“How often have you regretted NOT telling or showing a person how much they meant to you?
Maybe you felt too shy and awkward or the moment never naturally arose. Maybe you felt the person you wanted to share your feelings with wasn’t open to receiving them. And then they’re gone, sometimes out of your life forever. Now instead of telling them directly, you tell the people who have gathered at their funeral.
In contrast to a more typical funeral speech, a living eulogy celebrates our special people while they are with us. It is a powerful, life-affirming gift.”
The above is an excerpt from https://www.write-out-loud.com/living-eulogy.html
On a Friday morning, September 7th 2012, I was on my daily phone call with my mom. We talked for a very long time. Little did I know it was the last time I’d have such a lengthy talk with her. She was sad and extremely stressed because of issues she was facing with her step sons. Despite the fact that wasn’t sick or anything, it was weird that we were talking about death and funerals.she said to me, “When I die, I don’t want a copious number of people standing up at my funeral and talking about me. If anyone has anything to say about me, they’d rather tell it to me now while I can hear them. And please, don’t go out and buy me expensive clothing to bury me in. Now is the the time to buy me clothes when I can wear them”
After our chat that morning, I went on with my daily activities, but I was pondering my conversation with Mom. I planned to call her again before the evening, just to share with (and sin to her Psalm 23,) The Lords my Shepherd, No want shall I Know” but I got so busy and that evening I thought, “Oh, I’ll call her tomorrow anyways and can share that with her then.”
At around 8pm that night I received a call from my niece. My mother was in hospital. She’d had a heart attack.
I should have called her! I really hope she makes it, if only for me to sing her Psalms 23.
I spoke to my eldest sister Salome who was at the hospital with my mom and told her, “The moment mom opens her eyes, please read Psalm 23 for her from me.” She said she would.
The next morning, I called my other sister and caught her just as she was leaving hospital. It was last visiting hours but I told her to beg the hospital staff to let her in for just a minute so I could speak to my mom. They let her in and I spoke to my mom and quickly summarized Psalm 23. I couldn’t read the whole of it, or sing it to her like I had planned to, but at least I talked to her fo a quick minute. I told her I would be traveling later to go and see her.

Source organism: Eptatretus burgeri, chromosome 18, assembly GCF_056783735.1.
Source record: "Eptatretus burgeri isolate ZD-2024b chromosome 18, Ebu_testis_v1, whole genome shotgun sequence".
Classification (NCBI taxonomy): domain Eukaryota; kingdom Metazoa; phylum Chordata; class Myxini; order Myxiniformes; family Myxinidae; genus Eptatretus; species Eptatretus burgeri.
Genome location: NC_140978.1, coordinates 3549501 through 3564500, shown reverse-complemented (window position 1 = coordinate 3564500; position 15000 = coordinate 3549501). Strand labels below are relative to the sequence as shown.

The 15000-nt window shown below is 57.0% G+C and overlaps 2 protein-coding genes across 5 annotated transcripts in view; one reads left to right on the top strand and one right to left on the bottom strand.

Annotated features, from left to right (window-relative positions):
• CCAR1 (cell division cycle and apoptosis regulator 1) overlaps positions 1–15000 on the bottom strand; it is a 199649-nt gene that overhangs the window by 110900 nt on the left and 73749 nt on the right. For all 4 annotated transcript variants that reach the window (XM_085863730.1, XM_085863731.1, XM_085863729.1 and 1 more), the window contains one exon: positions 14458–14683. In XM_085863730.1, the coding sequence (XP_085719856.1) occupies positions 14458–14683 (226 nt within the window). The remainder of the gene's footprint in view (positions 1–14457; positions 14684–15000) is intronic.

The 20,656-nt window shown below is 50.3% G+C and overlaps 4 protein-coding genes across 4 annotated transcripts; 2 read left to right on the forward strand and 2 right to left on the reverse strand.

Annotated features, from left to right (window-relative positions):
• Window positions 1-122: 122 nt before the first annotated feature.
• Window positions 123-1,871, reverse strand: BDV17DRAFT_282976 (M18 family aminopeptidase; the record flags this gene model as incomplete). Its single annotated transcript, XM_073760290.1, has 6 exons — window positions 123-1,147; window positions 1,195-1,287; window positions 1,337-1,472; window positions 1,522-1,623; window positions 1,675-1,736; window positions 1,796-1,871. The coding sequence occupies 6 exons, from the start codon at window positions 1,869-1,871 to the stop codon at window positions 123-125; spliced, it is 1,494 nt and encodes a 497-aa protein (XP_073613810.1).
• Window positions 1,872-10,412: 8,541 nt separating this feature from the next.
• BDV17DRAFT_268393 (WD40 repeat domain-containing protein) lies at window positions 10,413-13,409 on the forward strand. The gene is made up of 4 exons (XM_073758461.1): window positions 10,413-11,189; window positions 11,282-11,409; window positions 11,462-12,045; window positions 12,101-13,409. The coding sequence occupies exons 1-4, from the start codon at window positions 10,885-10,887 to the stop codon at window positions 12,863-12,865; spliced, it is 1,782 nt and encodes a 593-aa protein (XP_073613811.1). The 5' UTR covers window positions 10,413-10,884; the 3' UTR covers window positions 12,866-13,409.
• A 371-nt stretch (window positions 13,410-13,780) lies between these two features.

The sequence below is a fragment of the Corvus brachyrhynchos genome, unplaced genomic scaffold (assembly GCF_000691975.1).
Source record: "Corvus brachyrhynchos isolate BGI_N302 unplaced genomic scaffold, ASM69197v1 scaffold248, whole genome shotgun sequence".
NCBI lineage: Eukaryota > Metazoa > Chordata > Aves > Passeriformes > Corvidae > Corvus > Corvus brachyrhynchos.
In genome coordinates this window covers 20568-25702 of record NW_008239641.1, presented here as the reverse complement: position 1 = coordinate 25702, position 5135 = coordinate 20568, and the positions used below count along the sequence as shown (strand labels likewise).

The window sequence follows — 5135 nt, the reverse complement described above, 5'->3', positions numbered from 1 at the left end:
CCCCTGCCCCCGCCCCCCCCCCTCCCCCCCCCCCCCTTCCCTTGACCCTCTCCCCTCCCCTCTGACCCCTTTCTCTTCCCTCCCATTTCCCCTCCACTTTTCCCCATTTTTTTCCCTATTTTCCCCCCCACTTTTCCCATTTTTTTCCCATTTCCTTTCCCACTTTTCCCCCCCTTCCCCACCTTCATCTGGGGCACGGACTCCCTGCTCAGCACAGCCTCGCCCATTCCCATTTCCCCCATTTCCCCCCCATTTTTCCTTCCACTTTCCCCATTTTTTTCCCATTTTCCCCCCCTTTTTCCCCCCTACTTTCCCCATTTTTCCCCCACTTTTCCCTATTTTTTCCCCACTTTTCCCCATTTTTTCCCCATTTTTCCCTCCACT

About an hour after the call, I received a text from my brother “I wanted to let you know that Our mother has put a Full Stop in her life.” I smiled at the choice of words. I had never heard death described like that. My Mom had lived a full and fulfilling life. At the time of her death She had 8 children, 26 grandchildren.
Her death, and our conversation got me thinking. Why is it that most often, we wait till our loved ones are dead, and then we want to tell others (at the funeral) how much we loved them, and how sweet they were and how much we miss them. Why is it that your boss will find it difficult to give you time to go visit your mom “just because”, but when she dies, the same boss says, “take all the time you need.” Ofcourse I’m not advocating for people to take time off work “just because” bug you get the point I’m making.
Anyway, a few years passed and in 2017, I started looking up “living eulogies”. I decided to throw my sister a “living funeral”. I coordinated with my niece and we invited her old friends that she hadn’t see in decades. We invited her old students (she was a teacher and a high school, principal in her later years) It was a surprise. She didn’t even know I was flying from RSA. When she arrived at the venue and saw all the people, her old friends from the early 70s, she was blown away. We had a bunch of people lined up with speeches. She cried, she laughed. She then cried again and laughed again. By the end of the day, she was overwhelmed with joy and gratitude to all the friends and family who attended her “living funeral”. We even had a pamphlet like the one they make for your funeral with all her achievements, children etc.
I had also asked as many people as I could, to send me quotes about the best (or worst) things they remember about her. We compiled it into a book which we gave to her and she could read at her own time.
When we planned it, I wasn’t sure how everyone would take it. Especially with all the taboo surrounding death and funeral. One of my nieces had actually sent me an email about 2 months before the event to tell me whe wasn’t comfortable with the idea. “What if Mom actually dies before the day?” Miraculously, her email went into my junk folder, and I only saw it many months after the event.
Moral of the story: Don’t wait till your loved one dies to smother her with praise, thanksgiving and gifts. Do it now, and when he/she dies, you won’t wish you had said this, or done that for her.
Foot Note: My sister, Salome Riungu has been a mom to me since I was one and a half years old. I moved in to live with her when she had her first daughter, Liza Karimi. I’m told that my parents let me move in with her so I could keep Liza company (after all my parents had 14 other kids already…between my dad and his two wives, so my niece needed more company, I’m told.¡)
I have NEVER seen my sister so happy!